Occasionally, anti-parachurch sentiment is based practically on the idea that church-based ministry offers better discipleship — especially if inter-generational — and models better ecclesiology. I absolutely agree on the strengths of church-based ministry! However, this is not an issue of “either-or” except under a very wrong framework of thinking. Church-based ministries simply cannot do targeted outreach, evangelism, student community, and academic engagement like parachurch groups. Those who try, as Keller points out, begin resembling parachurch groups, anyway, and offer fewer of the benefits of church-based ministry. These ministries will never have the paradigm and scope of seeking to redeem the entire national or global university context nor develop and replicate context-specific strategies and methods. Why reject these? Preference for one particular ministry model’s strengths does not necessitate rejection the strengths of others in the body of Christ. There is diversity in the kingdom of God to accomplish a diversity of work. Exclusive preference for one model would be akin to a modern-day army general entering battle with only infantry and adamantly refusing to utilize other personnel, weapons, vehicles, or branches of the military. “But infantry is the primary and most important force upon which militaries are built!”
Anti-parachurch ideas proceed from a “bare minimum,” legalistic mentality and reflect an additional assortment of theological and historical fallacies as outlined below:
“… parachurch… church”
This dichotomy as stated confuses the different concepts constituting “church.” The church exists both locally (each individual congregation) and globally (the whole body of Christ); visibly (those in the pews on Sunday and/or official members) and invisibly (those who truly follow Jesus, governed by the Holy Spirit), and is both an institution and an organism.1 Those who say “the church wasn’t doing its job” in this context have confused all of these concepts. Parachurch ministries are very much part of the global, invisible church and its organism; they generally seek to build up the local, visible, institutional church (and should).
Protestant parachurch ministries as we now know them did not exist until the last couple centuries and truly developed after World War II. Roman Catholic orders such as the Benedictines and Jesuits date back to almost the age of the Church Fathers and are in some ways “parachurch.” Neither orders nor parachurch groups existed, though, in Biblical times. Nor, however, did individual local churches as we now know them with denominations, Sunday services, children’s programs, and mutually exclusive attendance or membership. This isn’t to say that First Baptist, Second Presbtyerian, or Oak River Community Church are un-Biblical or that any ministry model not mentioned in the Bible must be rejected.2 We are unable to follow Biblical prescriptions to the letter in this age and cultural context but we should do our best to apply Biblical principles. Based on Biblical principles, I strongly believe that the primary instrument through which God builds and develops his kingdom is local, institutional churches — usually welcoming those of all ages — preaching the word, administering the sacraments,3 and practicing church discipline or discipleship.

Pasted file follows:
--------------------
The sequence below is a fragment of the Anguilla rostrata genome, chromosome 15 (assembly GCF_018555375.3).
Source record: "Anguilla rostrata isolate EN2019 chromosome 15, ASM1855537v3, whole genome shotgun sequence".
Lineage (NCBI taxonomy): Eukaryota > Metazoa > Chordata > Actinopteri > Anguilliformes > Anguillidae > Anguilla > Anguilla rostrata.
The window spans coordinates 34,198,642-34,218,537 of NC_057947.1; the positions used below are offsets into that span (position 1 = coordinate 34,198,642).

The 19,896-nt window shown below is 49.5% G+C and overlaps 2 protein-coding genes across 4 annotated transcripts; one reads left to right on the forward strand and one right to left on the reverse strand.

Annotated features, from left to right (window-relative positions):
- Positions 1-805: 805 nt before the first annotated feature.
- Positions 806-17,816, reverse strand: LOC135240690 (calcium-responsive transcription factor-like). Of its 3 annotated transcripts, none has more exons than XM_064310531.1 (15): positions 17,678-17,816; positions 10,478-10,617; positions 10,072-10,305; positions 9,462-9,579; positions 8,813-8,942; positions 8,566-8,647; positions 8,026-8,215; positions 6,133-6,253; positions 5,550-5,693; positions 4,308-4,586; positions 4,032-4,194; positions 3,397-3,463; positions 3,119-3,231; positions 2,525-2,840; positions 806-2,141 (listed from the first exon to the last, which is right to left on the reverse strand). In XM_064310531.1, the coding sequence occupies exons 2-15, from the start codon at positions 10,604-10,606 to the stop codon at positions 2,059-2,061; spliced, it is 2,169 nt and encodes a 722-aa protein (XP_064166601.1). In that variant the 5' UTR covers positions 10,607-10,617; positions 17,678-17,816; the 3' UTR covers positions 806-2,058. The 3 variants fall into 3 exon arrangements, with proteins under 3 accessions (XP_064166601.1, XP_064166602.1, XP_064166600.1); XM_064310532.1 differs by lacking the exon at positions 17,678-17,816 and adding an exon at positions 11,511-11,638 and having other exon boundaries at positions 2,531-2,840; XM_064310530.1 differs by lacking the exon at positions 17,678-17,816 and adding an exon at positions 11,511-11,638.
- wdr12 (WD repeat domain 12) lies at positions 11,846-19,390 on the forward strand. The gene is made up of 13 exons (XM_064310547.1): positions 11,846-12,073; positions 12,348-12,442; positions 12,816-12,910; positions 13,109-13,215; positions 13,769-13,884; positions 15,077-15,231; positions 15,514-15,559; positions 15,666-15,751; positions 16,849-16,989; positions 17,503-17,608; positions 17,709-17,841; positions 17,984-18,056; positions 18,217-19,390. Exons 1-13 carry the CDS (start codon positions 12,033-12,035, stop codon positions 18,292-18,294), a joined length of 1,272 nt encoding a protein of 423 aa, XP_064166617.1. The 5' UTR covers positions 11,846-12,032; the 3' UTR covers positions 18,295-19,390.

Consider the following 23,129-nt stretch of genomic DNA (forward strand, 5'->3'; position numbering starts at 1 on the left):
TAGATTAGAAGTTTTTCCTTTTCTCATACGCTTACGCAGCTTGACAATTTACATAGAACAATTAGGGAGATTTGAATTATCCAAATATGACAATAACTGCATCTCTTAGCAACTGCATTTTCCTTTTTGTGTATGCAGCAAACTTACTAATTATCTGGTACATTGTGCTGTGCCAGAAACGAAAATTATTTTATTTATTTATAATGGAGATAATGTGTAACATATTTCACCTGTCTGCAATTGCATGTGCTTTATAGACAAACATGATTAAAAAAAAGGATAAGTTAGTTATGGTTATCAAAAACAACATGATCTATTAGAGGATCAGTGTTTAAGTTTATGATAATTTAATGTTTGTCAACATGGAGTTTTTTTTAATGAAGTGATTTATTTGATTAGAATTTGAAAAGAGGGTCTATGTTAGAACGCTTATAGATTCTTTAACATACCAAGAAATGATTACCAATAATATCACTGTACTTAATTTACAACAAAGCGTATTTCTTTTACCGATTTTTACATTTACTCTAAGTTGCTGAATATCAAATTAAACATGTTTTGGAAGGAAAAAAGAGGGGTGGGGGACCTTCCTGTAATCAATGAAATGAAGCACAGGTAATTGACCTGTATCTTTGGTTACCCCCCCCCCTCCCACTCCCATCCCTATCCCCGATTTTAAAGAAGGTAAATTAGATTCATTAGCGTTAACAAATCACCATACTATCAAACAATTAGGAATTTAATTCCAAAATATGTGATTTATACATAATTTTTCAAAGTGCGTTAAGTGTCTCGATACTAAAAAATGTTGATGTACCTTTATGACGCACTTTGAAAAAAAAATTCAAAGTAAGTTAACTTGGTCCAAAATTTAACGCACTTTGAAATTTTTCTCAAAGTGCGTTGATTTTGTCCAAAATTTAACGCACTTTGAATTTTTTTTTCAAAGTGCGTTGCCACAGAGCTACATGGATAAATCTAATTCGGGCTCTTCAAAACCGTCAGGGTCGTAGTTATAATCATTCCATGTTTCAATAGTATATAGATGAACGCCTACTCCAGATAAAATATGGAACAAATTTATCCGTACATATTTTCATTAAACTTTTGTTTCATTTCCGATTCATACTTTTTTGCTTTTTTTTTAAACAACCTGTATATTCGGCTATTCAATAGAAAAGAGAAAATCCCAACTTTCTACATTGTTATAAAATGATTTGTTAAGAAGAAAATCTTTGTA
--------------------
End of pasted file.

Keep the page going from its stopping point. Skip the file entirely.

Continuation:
In our multi-denominational world, there are varying definitions of what constitutes a local, institutional church. In American evangelical Protestantism, Presbyterianism and Congregationalism are the two dominant views. Both have strong Biblical roots and their own respective strengths and weaknesses. Congregationalism believes any group of genuine Christians can gather together, form a system of accountability and ordain leaders, begin administering sacraments (or ordinances) and constitute a local, institutional church. Presbyterianism, meanwhile, believes that a higher governing body of leaders from several local churches — often called a Presbytery — should exercise oversight over individual local churches whose members are accountable to the leading and teaching of their church’s elders and edified by the work of their deacons. In either a Presbyterian or Congregationalist view, parachurch college ministries could easily decide to cease being “parachurch,” ordain leaders, begin administering sacraments, and form churches or denominations.4 However, in order to maintain our missional focus and to partner with and rely on local churches rather than compete with them, college parachurch ministries intentionally choose not to. This self-imposed “forced partnership” is an incredible gift to the kingdom of God and to the past, present, and future of the global Church.